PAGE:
Thin Client Benefits
Modern businesses are constantly on the lookout for ways to improve IT effectiveness and cost-efficiency. IT hardware budgets have fallen on average in the last two years, from 35% of total IT budget in 2019 to only 31% in 2021. What’s more, IT departments now expect more from their solutions at a more amenable price point. Thin clients provide an answer to this IT budget conundrum over costs. So, what is a thin client?
These devices can reduce the IT hardware budget burden while also enhancing productivity and security. Let’s take a look at thin client benefits in more detail.
What is a thin client?
A thin client computer works in much the same way as a standard computing device. The difference lies in where its resources come from.
While a standard computing device will draw upon resources from its internal hard drive or another localized hard drive, the thin client will not. Instead, the device will draw resources from a centralized server elsewhere.
There are many thin client benefits. There are also multiple different ways to deploy these devices.
Computational work done on a virtualized desktop, delivered via a virtual machine (VM). Partitions keep each virtual desktops separate from one another on the server.
Each workstation can access a pre-approved set of applications and programs hosted via the central server. This restricts the usage of the terminal to specific tasks – keeping computing resources focused on core tasks.
Via a thin client computer, users can quickly access applications and operations through their web browser. The device will handle data processing functions. But the device stores no applications or sensitive data.
What are the benefits of a thin client?
Way more cost-effective solution.
These machines require far less support than a traditional PC-based setup. The hardware also tends to be significantly cheaper, reducing the upfront costs of thin client implementation as well as ongoing operational costs. Devices do not need to be replaced as often as traditional PCs, leading to better cost-effectiveness and lower total cost of ownership over time. Plus, lower power consumption means less utility costs.
A more environmentally friendly approach.
Thin clients represent a far greener solution for businesses. It is estimated that implementing thin clients results in a power usage reduction of between 66% and 73%, compared to the operation of a standard PC device, and this is before other factors are taken into account. For example, manufacturing a thin client requires far fewer natural resources, further reducing its carbon footprint.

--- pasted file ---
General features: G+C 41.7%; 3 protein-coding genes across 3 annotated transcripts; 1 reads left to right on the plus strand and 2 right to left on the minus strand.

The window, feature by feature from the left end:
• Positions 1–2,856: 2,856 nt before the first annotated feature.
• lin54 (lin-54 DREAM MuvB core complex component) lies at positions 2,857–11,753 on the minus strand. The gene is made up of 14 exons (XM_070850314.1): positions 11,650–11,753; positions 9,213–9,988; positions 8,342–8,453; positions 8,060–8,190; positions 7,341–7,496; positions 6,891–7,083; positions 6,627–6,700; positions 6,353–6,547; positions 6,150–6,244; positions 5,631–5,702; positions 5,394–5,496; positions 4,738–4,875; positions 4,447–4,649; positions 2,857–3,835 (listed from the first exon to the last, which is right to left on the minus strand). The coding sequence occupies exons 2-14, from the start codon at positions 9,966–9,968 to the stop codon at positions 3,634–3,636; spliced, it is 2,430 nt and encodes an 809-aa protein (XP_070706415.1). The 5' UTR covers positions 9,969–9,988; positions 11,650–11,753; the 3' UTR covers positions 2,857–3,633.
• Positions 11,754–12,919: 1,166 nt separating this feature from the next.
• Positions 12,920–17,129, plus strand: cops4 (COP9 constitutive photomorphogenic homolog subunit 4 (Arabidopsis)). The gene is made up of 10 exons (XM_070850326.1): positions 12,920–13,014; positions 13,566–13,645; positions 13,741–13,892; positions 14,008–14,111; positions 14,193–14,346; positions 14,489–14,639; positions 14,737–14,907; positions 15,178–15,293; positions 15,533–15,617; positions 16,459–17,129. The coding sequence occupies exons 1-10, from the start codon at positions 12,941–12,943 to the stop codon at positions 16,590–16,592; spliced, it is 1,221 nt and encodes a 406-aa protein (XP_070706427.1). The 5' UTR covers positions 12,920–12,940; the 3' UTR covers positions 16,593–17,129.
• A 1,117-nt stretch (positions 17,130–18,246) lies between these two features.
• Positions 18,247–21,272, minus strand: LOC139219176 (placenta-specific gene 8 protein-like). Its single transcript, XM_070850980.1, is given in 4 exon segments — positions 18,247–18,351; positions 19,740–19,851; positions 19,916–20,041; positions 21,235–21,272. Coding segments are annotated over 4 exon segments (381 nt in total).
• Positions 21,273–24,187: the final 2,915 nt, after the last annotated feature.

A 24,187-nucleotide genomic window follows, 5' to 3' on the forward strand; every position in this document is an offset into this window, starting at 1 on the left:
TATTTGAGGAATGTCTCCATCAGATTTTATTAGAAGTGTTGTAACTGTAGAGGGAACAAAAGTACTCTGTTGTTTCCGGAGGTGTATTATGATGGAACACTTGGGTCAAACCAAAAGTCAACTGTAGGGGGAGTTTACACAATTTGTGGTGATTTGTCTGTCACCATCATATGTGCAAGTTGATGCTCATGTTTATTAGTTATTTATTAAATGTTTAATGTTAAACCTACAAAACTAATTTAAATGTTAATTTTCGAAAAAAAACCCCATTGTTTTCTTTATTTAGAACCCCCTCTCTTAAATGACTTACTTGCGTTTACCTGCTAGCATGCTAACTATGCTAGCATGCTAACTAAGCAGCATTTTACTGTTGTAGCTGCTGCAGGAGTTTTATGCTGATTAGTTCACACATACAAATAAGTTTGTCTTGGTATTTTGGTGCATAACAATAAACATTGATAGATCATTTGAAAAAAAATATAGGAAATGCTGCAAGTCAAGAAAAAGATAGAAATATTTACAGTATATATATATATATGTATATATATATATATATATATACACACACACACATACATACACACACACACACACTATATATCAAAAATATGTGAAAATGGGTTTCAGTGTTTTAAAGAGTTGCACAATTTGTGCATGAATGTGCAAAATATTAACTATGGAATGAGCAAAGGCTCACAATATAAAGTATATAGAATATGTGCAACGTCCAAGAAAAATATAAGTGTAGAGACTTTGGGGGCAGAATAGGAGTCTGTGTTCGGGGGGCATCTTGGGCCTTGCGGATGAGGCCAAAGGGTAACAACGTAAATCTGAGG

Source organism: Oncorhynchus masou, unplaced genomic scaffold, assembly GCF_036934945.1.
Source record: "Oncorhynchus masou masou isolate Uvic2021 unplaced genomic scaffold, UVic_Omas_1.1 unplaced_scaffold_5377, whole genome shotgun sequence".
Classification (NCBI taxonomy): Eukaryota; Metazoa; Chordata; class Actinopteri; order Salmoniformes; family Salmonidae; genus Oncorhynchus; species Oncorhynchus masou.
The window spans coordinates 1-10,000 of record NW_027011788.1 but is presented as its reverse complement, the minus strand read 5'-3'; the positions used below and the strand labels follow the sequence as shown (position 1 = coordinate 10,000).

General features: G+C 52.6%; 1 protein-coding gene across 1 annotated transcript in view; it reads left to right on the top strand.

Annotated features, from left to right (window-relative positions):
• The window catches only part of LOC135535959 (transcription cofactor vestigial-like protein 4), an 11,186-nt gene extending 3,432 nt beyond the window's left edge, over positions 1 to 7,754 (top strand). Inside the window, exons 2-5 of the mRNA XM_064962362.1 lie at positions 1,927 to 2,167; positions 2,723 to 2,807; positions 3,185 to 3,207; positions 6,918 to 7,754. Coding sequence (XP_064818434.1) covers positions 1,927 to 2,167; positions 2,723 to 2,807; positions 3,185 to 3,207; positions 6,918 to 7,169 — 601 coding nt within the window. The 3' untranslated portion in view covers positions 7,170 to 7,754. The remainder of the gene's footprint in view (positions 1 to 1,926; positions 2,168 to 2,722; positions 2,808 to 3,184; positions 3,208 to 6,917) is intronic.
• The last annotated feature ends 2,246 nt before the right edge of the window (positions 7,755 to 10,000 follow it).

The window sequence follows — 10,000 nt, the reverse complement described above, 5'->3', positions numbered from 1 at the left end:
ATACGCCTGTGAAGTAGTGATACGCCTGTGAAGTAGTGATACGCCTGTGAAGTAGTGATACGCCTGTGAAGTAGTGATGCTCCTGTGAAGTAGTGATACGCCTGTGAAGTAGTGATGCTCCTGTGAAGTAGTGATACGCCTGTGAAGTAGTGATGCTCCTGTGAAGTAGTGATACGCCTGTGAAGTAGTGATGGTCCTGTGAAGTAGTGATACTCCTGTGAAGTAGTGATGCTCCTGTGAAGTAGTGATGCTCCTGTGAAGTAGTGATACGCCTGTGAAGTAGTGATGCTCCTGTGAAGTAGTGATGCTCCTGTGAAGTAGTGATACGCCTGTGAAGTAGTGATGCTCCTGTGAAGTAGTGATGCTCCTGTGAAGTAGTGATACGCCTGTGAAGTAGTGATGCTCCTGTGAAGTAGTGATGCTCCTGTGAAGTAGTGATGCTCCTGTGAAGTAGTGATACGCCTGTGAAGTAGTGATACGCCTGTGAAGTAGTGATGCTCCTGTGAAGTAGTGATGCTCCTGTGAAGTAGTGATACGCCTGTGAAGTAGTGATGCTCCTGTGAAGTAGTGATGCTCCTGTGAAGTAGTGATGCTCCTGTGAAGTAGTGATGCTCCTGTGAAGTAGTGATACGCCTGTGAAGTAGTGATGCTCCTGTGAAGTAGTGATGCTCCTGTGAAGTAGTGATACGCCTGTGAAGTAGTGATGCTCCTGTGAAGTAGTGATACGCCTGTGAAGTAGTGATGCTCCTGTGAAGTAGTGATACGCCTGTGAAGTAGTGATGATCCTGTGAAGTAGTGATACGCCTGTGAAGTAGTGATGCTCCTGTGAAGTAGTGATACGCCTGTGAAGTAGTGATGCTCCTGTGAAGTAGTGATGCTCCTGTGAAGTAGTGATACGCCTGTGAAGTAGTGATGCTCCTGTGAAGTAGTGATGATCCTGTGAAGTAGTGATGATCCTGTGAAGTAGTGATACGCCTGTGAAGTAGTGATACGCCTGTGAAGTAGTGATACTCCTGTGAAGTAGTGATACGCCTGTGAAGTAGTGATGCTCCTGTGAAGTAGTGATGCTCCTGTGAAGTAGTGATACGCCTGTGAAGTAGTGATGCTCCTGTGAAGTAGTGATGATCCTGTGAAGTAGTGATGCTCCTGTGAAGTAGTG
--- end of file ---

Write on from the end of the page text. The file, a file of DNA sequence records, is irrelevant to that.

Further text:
Management and evolution become simpler.
Generally, problems associated with thin clients can be fixed from a centralized location, eliminating the need for direct IT support at each terminal. The IT admin can get more done offsite. Updates, patches, and maintenance can also be handled from this central location. This makes ongoing management simpler and less stressful.
If a thin client device is lost or stolen, the device can be removed from the network so that no sensitive data is put at risk. Authentication and access solutions help users quickly access the server-based applications in a secure manner. The device itself stores no applications. This makes security is easier to manage.
As these devices feature only pre-approved applications, it is easier for employees to stay on task. Statistics suggest that multitasking can harm productivity by around 40%, and non-task-based applications and programs contribute to this. As a result, computers can help to maintain high levels of productivity throughout the day. They also take up less space in the office and in storage.
Enhance the security of thin client hardware with GateKeeper keys.
Turbocharge thin client login using a key. The user authenticates using their wireless 2FA security token and PIN to quickly login to thin clients without typing any passwords. Schedule your demo of the GateKeeper Proximity 2FA solution on your thin clients today, and discover more about how you can enhance the security of your hardware. Let users login to their computers using 2FA. Then let users access their passwords through the remote desktop using a built-in password manager.
See GateKeeper proximity access control in action.
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